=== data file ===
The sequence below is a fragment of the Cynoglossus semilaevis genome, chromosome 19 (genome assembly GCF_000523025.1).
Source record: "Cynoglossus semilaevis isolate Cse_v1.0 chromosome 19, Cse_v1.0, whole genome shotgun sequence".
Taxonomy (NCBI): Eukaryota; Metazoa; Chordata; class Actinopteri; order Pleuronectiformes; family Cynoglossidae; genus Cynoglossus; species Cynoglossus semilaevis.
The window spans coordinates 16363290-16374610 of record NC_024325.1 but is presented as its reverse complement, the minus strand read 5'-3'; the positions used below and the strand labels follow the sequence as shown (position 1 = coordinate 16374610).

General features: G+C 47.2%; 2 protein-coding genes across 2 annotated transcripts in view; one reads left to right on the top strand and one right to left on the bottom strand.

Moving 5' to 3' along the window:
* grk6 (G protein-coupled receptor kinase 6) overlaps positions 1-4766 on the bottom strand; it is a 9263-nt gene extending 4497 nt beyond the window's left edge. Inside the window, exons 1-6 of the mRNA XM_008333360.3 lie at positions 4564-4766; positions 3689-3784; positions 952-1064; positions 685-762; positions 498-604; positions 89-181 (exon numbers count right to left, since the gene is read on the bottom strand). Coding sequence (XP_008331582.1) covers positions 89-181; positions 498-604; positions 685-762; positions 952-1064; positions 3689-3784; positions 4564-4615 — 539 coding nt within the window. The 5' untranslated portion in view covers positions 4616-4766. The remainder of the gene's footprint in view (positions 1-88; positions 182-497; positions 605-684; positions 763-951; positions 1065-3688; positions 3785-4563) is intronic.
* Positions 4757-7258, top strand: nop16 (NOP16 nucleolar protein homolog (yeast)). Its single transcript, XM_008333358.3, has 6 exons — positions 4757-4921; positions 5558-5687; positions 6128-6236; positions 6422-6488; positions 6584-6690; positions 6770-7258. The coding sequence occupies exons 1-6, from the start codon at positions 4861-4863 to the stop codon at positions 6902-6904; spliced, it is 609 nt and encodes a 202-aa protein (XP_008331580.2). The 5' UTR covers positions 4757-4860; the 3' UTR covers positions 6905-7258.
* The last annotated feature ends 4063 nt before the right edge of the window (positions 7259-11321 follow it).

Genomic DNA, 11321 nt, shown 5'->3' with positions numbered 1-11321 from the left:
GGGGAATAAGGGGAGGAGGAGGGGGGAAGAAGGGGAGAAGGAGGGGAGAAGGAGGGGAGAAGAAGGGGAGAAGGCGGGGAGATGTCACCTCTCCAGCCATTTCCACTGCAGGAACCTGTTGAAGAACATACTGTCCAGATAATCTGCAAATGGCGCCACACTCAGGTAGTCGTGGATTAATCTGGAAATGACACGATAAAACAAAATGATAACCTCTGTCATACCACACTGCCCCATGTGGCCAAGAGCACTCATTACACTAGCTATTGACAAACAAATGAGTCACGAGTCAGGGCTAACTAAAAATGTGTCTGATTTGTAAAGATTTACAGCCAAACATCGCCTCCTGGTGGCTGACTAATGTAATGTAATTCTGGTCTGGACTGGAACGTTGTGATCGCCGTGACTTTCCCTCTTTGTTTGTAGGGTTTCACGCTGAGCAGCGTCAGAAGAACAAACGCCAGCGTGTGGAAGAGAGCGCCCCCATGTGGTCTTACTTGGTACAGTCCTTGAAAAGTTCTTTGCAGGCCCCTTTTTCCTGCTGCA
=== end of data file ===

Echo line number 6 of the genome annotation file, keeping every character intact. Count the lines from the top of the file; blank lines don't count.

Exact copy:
Moving 5' to 3' along the window: